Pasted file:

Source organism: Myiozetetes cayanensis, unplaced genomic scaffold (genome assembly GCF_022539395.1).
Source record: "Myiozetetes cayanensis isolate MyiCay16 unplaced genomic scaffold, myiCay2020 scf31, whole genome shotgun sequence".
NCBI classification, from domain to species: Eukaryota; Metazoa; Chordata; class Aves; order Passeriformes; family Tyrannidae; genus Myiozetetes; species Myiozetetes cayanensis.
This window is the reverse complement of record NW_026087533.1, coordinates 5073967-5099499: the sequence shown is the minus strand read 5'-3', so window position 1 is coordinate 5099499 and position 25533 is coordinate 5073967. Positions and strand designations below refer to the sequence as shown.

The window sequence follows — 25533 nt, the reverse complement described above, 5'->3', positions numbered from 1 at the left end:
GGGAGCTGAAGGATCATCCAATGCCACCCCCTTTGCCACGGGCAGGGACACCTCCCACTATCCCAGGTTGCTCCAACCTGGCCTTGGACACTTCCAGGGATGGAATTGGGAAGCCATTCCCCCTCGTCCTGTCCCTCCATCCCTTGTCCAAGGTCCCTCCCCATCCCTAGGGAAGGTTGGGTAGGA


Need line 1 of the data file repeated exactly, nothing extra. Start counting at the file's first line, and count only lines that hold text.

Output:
Source organism: Myiozetetes cayanensis, unplaced genomic scaffold (genome assembly GCF_022539395.1).